(Chieti) Abruzzi, Italy.
An ancient city under the capital of a province,
situated on the right bank of the Pescara river ca. 15 km
from the sea. The city spreads over a hill, set between
the parallel valleys of the Pescara and Alento rivers,
which makes up the W edge of the pliocene terrace that
was spread between the Maiella chain and the Adriatic.
Teate's pre-Roman origins can be reconstructed at a
cult area evidenced by a very ancient sacred well. However, this center of the Marrucini—a Sabellian tribe
which probably assumed the name of a more ancient
ethnic group—was preceded by a settlement recently discovered at the base of the Maiella range in the district
of Rapino. The present name of that area—Tuta Maruca—is identified with the Touta Marouca cited on a
bronze plaque discovered in the vicinity, written in the
dialect of the Marrucini and known as the Tavola di
Rapino. The oldest settlement shows circuit walls of irregular blocks, and between the walls floors of huts
carved into the rock have been discovered. It is probable
that the settlement rose on a protected mountain pass
toward the country of the Peligni. It is possible that the
change in the road system—from mountain passes to a
great traffic artery, the Via Valeria, opened between the
Adriatic and Tyrrhenian—accounts for the decline of the
ancient settlement and the rise to power of those centers
which were found along the length of the new road. The
cult site, already mentioned, must have been one of them.
The sacred well is set within structures of isodomic
work which set apart a sacred area and preserved the
well. These structures may be temple buildings, surely
prior to the social war and probably dating to the 3d c.
B.C. Decorative terracotta elements discovered in the
vicinity of those structures may be dated to the following
century, as well as terracotta materials that come from
one or more of the temples on the highest level of the
city, the district of Civitella, set at the S end of the settlement and certainly the Arx Marrucina. That is all that remains of the most ancient phase of Teate, still thought to be in the Italic period.
Under the influence of Rome, the site, which bordered
the Via Valeria on both sides, had the traditional urban
plan. The district of Civitella still preserves intact the
square grid plan with its NW-SE orientation. Along the
slopes, in the direction of Pescara, spreads the cavea of
the theater, with a diameter of 80 m. It is now supposed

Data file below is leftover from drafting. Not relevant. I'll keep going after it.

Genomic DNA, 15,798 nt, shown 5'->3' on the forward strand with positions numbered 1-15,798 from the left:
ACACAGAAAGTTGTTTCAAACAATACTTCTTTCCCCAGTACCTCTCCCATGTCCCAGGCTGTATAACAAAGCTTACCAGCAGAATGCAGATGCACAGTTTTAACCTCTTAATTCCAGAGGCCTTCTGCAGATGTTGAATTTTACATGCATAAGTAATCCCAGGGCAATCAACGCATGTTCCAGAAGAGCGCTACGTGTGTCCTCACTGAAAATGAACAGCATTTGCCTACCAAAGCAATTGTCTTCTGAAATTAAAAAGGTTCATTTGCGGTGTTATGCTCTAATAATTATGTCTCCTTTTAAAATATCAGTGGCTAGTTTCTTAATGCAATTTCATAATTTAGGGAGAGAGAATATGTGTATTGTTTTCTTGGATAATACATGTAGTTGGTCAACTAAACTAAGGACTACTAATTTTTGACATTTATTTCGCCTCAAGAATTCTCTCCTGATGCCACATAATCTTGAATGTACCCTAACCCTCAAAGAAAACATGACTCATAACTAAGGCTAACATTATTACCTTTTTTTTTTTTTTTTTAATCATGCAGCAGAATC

that a considerable section of this area was destroyed by
the landslides that have occurred from antiquity onward.
At the N end of Civitella, two series of temples mark the
adjacent sides of the forum. At the SE end of the forum,
the Via Valeria crossed and on the opposite side, set into
the hill, a series of three temples rose on a prominence.
Two temples are identical, while the smallest was apparently constructed at a later date. Because of the characteristic refacing in dichrome opus reticulatum, the two identical temples may be thought to be of the same date
as the theater. In the construction of the temples, the
oldest structures, already mentioned, were enclosed and
they preserved the sacred well.
The baths are situated in the hollow of a small valley
at the foot of the SE slopes of the hill. The complex is
divided into two major sections: a cistern and the baths
proper. The cistern (ca. 60 x 14 m) is partially cut into
the hill and displays a front made up of nine apses. On
the inside, those correspond to a similar number of chambers joined to one another by means of arches opened in
the dividing walls. In front of the cistern runs a level
stretch where one descends into a rectangular courtyard
around which the rooms of the bath were constructed.
The baths may be dated to the middle of the 1st c. A.D.
Throughout the city are numerous water works, canal
systems, and cisterns. There is also a grandiose terracing
operation between the Palazzo del Governo and the theater—most probably outside the limits of the Roman
city—which was destined to form a part of the bath cistern. Except for the chorographers, only Silius (8.552)
among the ancient writers mentions Teate. However, the
Asinii, who later participated in the struggle against Rome
with Asinius Herius, did come from Teate and gave to
the Augustan period famous personalities in politics and
letters such as Asinius Pollio and Asinius Gallus.
In the Roman organization, Teate had a municipal
constitution. Quattuorviri are known, as are aediles, a
curator muneris publici, and members of the college of
the seviri augustales. With the Augustan division of Italy,
Teate became part of Regio IV, Sabina et Samnium, and
was enrolled in the tribus Arniense. In the 4th c., it was
a part of Flaminia et Picenum and thereafter of Valeria.
V. Cianfarani, “Note di antica e vecchia
urbanistica teatina,” Atti del settimo Congresso Internazionale di Archeologia Classica
(1961) 295-313; id.,
“Touta Marouca,” Studi in onore di Aristide Calderini
e Roberto Paribeni
, III (1956) 311-27.